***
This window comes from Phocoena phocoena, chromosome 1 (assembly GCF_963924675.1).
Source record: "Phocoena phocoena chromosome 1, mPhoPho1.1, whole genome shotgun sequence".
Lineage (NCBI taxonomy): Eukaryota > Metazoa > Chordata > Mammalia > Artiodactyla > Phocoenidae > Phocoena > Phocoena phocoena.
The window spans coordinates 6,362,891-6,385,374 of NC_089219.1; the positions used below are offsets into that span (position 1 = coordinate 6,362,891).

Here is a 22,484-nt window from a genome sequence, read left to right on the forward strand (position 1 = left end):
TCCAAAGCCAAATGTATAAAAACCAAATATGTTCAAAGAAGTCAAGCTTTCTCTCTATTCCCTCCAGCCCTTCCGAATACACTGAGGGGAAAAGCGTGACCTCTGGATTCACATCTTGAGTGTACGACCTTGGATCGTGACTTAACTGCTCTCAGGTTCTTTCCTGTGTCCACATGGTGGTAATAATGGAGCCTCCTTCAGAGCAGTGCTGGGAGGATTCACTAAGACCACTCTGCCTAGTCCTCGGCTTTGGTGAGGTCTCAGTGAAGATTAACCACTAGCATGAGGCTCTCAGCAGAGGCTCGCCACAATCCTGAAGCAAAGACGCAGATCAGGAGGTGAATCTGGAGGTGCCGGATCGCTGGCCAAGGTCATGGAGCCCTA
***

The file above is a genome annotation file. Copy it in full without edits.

This window comes from Phocoena phocoena, chromosome 1 (assembly GCF_963924675.1).
Source record: "Phocoena phocoena chromosome 1, mPhoPho1.1, whole genome shotgun sequence".
Lineage (NCBI taxonomy): Eukaryota > Metazoa > Chordata > Mammalia > Artiodactyla > Phocoenidae > Phocoena > Phocoena phocoena.
The window spans coordinates 6,362,891-6,385,374 of NC_089219.1; the positions used below are offsets into that span (position 1 = coordinate 6,362,891).

Here is a 22,484-nt window from a genome sequence, read left to right on the forward strand (position 1 = left end):
TCCAAAGCCAAATGTATAAAAACCAAATATGTTCAAAGAAGTCAAGCTTTCTCTCTATTCCCTCCAGCCCTTCCGAATACACTGAGGGGAAAAGCGTGACCTCTGGATTCACATCTTGAGTGTACGACCTTGGATCGTGACTTAACTGCTCTCAGGTTCTTTCCTGTGTCCACATGGTGGTAATAATGGAGCCTCCTTCAGAGCAGTGCTGGGAGGATTCACTAAGACCACTCTGCCTAGTCCTCGGCTTTGGTGAGGTCTCAGTGAAGATTAACCACTAGCATGAGGCTCTCAGCAGAGGCTCGCCACAATCCTGAAGCAAAGACGCAGATCAGGAGGTGAATCTGGAGGTGCCGGATCGCTGGCCAAGGTCATGGAGCCCTA